But that was not, definitely not, the sound we were hearing then. Oh, no.
Judging from direction and the high pitched oscillations, these things were eating steel, probably the very stacks of rebar we had seen across the way.
The next morning was exceptionally quiet. Nothing heard from the construction site. Hard to lay foundations without rebar, we thought. But not our problem. We had houses see, places to buy.
We got home that evening just as tired and still no closer to a decision on the Tucson house. Resuming our post in the plastic chairs we opened another bottle of wine. No discernible progress on the housing development. The metallic oscillation continued as before, perhaps a bit louder.
As one glass of wine faded into the next, we speculated that the metal crunchers (our new word for this unkown creature) had moved on from raw materials to large machinery. After all, the skip loaders and tractors hadn't moved since morning. Funny stuff, it all seemed at the time.
The next morning we were off again. But just before closing the car door, I heard something. The oscillations seemed to resonate around the house itself. After a mental shrug, I slammed the car door with extra force and we drove away.
That evening we were in a celebratory mood. A house had been found, we committed, and our offer had been accepted. We settled into the familiar blue plastic chairs in true party mode.
But things had progressed. The metal fence before us was writhing, ringing and wanging. Lame description, I know, but I've no idea how else to describe it.
We fumbled for camera or phone. A record must be made of the contagion just a few feet away and clinging to the metal fence. Look for it in the shadowy darkness, four bars to the right, just below the center.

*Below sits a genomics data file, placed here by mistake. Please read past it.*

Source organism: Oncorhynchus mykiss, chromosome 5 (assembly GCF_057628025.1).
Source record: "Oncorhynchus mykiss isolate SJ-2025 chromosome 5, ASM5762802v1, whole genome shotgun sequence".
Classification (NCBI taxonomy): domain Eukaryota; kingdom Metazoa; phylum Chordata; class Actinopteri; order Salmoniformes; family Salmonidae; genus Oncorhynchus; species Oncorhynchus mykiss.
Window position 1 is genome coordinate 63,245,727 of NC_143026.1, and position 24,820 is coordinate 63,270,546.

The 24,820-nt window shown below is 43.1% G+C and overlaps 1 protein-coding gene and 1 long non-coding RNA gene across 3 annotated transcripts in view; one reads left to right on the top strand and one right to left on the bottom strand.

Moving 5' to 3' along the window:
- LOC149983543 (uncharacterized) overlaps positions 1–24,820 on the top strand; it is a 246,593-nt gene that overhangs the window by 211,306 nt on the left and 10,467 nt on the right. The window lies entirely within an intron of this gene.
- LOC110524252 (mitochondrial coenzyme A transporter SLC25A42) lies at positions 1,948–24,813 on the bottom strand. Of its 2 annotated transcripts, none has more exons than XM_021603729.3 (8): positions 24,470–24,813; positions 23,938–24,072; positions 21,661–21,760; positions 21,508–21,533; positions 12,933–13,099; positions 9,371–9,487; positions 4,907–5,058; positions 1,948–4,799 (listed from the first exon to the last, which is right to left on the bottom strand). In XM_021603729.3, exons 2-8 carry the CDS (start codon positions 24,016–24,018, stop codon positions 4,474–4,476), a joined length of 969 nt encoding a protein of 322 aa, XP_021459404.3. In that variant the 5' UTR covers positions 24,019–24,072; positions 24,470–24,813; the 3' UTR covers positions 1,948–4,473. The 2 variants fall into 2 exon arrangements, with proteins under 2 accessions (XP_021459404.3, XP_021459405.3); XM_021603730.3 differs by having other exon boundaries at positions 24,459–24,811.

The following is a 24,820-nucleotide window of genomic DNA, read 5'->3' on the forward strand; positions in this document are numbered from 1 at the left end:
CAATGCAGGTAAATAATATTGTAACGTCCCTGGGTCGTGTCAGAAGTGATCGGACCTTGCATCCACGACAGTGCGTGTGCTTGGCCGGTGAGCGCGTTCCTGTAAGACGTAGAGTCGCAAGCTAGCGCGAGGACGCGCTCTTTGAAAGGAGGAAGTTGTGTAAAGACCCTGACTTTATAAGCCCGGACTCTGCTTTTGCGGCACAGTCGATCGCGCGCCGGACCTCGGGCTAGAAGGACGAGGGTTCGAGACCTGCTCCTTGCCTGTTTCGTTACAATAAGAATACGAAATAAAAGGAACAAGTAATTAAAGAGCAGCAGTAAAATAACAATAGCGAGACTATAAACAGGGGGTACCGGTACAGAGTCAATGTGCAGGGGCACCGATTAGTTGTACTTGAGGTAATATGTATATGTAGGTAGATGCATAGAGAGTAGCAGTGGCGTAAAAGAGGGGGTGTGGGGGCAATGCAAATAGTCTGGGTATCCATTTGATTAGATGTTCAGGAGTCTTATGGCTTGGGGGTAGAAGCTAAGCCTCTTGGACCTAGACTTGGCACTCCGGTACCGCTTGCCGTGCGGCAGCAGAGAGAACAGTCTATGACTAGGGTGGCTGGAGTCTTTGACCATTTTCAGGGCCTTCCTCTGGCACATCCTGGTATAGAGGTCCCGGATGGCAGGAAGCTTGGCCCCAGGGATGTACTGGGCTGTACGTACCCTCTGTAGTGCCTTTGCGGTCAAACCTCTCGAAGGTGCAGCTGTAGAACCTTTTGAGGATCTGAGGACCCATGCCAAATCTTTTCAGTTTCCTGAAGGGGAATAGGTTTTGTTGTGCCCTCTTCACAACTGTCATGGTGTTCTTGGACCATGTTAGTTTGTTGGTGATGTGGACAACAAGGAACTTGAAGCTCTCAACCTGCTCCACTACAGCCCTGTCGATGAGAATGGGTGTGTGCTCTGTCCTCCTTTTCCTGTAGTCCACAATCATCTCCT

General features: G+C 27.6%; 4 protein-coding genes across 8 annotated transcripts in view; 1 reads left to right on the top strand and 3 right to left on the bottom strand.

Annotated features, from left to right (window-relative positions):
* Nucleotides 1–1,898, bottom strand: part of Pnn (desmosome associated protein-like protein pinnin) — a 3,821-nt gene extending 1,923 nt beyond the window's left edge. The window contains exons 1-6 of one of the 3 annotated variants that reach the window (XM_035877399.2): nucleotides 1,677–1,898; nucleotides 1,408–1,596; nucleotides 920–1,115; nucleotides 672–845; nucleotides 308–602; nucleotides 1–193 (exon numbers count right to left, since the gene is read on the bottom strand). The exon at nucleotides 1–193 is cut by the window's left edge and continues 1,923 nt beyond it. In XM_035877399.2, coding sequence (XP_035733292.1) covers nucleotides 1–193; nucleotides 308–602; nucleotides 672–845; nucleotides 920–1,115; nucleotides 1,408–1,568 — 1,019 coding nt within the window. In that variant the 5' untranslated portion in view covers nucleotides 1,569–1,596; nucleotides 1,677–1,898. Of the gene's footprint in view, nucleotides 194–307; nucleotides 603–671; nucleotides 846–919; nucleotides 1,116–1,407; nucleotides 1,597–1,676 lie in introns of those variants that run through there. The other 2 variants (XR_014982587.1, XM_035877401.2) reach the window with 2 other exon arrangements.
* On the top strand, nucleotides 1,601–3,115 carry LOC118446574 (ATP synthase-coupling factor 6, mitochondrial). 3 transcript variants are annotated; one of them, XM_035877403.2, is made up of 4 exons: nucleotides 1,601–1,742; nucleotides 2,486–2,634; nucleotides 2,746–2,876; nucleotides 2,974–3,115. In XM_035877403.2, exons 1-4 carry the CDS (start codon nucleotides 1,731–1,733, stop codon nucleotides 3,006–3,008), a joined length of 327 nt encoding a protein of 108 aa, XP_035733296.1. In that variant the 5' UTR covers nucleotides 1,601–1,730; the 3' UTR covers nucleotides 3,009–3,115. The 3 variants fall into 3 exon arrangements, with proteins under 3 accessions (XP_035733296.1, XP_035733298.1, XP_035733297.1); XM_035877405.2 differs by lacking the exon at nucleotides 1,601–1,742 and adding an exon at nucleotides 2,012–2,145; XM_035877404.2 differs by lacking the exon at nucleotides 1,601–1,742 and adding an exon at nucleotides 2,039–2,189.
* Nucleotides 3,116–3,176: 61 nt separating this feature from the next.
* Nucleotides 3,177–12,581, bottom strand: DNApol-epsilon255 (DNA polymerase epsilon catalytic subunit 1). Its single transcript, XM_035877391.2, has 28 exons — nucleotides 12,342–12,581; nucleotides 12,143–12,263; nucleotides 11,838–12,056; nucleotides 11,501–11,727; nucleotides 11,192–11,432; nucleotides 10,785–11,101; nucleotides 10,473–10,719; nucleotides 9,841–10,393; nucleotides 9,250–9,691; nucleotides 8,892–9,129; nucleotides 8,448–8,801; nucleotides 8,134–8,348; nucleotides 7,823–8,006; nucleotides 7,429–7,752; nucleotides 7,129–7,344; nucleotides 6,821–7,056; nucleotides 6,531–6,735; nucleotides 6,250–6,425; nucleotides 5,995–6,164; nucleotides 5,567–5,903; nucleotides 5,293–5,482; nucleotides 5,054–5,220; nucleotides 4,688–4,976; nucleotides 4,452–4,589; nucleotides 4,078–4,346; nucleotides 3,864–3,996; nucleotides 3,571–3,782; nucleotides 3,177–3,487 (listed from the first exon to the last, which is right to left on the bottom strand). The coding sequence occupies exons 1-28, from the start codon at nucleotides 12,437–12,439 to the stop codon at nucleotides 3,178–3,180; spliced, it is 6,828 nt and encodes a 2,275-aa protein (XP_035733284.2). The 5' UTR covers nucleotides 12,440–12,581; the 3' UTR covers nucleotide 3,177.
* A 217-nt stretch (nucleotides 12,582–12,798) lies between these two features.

A metal muncher, as you can see, was clearly devouring the fence.
We got as close as seemed prudent, knowing our blood to be composed of metallic copper and my privates millimeters below a brass zipper (think about it guys).
Then we realized that we were on the cutting edge of discovering a new species. Or was a new species on the edge of cutting down our species?
Clearly, mankind needed a plan. Should we grant them access to our millions of metal junkyards? A short term solution at best.
Maybe we could taint the metal with radioactivity, like our ignoble ancestors who "gifted" Native Americans with anthrax-laced blankets to stay warm...if they made it through the night.
No, bad idea. My science fiction IQ tells me that an undesirable species might actually thrive on radioactivity. We've all heard that cock roaches, a species that saw
dinosaurs come and go, will be the only thing crawling around after a nuclear holocaust, right?
Let's face it. We need a more a permanent solution. Let's grant them a reservation. Some place devoid of metals where they could NEVER thrive or enjoy themselves. How about Antarctica? I hear penguins are pretty intelligent. Let's train them t be border agents.
And here's where the multi-billion dollar pharmaceutical industry could step in. Invent a substance like alcohol to which they are especially susceptible and keep them drunk off their beetle butts. Speaking of which, maybe we could just scoop up their inebriated carcasses and melt them down to form VW beetles. One helluva car and fittingly inspired by insects!
Sadly, these are all just Hollywood endings. Face it, we're doomed.
You know, I just realized that the manufactured home we finally bought in Tucson is 50% aluminum. Poof.
And those chairs in San Simeon--should've insisted on plastic.
Dear Lord, spare me more adventures, for a while, especially the kind that could remove this comfortable chair right out from under my butt.